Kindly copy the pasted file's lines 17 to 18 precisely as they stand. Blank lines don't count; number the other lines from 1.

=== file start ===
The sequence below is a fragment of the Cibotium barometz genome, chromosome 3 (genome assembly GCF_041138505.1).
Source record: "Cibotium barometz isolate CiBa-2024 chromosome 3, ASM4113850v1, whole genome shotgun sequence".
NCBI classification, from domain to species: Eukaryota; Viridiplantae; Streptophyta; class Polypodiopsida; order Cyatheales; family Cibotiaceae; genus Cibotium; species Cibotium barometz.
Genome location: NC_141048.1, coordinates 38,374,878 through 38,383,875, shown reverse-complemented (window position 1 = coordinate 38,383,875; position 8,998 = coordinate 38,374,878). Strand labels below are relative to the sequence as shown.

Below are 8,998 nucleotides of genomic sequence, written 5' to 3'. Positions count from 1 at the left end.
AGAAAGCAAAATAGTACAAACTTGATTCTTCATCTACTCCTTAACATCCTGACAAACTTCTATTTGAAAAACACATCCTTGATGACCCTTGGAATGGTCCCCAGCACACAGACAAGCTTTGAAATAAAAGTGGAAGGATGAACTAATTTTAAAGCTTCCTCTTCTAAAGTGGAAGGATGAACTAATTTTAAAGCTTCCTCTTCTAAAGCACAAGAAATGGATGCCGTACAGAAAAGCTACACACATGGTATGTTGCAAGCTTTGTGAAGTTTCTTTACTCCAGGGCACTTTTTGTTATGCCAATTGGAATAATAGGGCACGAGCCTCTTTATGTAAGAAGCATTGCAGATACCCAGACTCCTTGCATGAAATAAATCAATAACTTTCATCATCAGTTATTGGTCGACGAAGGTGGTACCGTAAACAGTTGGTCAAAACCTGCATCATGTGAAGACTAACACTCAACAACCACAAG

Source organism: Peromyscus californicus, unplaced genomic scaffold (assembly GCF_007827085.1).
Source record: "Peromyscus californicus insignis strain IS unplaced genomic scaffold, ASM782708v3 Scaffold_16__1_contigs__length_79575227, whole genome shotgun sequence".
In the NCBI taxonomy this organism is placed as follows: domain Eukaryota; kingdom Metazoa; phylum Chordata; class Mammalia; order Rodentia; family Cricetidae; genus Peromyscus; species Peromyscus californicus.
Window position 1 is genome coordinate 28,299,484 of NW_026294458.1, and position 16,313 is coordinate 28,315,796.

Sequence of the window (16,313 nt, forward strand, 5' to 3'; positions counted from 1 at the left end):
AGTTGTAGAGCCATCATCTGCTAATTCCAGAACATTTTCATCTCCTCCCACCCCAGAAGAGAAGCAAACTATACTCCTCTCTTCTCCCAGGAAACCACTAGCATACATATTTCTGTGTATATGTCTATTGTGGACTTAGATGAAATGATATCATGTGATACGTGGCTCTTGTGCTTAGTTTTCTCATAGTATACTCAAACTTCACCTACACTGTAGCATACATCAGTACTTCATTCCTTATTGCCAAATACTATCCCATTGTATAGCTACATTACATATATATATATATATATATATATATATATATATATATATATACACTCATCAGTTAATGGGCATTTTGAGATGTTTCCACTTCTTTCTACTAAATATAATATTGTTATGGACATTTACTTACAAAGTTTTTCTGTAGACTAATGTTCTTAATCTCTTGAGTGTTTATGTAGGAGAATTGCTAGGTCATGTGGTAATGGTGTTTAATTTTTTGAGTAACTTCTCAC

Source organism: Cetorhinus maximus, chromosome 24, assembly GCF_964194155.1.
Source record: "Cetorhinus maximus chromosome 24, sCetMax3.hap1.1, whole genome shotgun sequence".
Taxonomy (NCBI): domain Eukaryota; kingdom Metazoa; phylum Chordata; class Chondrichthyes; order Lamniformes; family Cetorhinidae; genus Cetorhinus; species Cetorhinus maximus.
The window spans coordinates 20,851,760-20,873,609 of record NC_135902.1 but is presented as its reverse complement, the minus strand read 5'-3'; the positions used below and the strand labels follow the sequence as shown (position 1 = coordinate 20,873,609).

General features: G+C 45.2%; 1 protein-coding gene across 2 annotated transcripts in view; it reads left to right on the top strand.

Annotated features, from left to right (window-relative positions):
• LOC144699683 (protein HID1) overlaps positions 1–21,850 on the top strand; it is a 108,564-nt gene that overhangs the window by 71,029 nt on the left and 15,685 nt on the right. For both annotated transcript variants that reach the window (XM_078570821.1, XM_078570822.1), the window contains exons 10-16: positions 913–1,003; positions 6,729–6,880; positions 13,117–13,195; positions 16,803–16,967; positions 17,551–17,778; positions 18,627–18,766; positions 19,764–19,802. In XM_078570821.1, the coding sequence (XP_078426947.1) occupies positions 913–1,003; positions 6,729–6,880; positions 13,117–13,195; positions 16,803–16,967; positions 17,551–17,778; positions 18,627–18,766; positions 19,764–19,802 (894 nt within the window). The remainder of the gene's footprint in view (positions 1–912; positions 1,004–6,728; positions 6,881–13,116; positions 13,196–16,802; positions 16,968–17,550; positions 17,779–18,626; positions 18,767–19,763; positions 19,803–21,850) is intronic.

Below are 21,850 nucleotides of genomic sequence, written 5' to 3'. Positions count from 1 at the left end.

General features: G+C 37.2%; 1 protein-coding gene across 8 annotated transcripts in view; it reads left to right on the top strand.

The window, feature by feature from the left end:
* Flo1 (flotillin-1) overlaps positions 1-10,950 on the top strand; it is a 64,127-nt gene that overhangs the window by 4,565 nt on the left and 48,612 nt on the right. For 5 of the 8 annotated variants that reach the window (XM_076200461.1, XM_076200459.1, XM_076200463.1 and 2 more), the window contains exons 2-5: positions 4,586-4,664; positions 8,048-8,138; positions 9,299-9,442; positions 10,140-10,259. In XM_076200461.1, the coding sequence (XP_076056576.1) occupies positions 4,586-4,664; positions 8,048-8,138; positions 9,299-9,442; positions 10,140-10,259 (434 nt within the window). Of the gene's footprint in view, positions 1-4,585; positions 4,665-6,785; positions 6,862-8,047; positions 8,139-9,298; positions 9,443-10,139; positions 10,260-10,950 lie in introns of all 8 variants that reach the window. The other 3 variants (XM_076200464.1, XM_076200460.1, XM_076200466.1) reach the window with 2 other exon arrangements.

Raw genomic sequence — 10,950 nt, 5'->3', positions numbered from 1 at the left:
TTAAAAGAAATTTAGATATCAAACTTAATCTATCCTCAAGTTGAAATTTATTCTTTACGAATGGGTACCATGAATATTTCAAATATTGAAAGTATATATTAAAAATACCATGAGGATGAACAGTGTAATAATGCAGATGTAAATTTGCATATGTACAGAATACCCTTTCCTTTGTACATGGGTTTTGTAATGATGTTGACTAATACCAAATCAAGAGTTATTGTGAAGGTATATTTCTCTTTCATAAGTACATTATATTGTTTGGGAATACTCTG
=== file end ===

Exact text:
General features: G+C 45.2%; 1 protein-coding gene across 2 annotated transcripts in view; it reads left to right on the top strand.

Annotated features, from left to right (window-relative positions):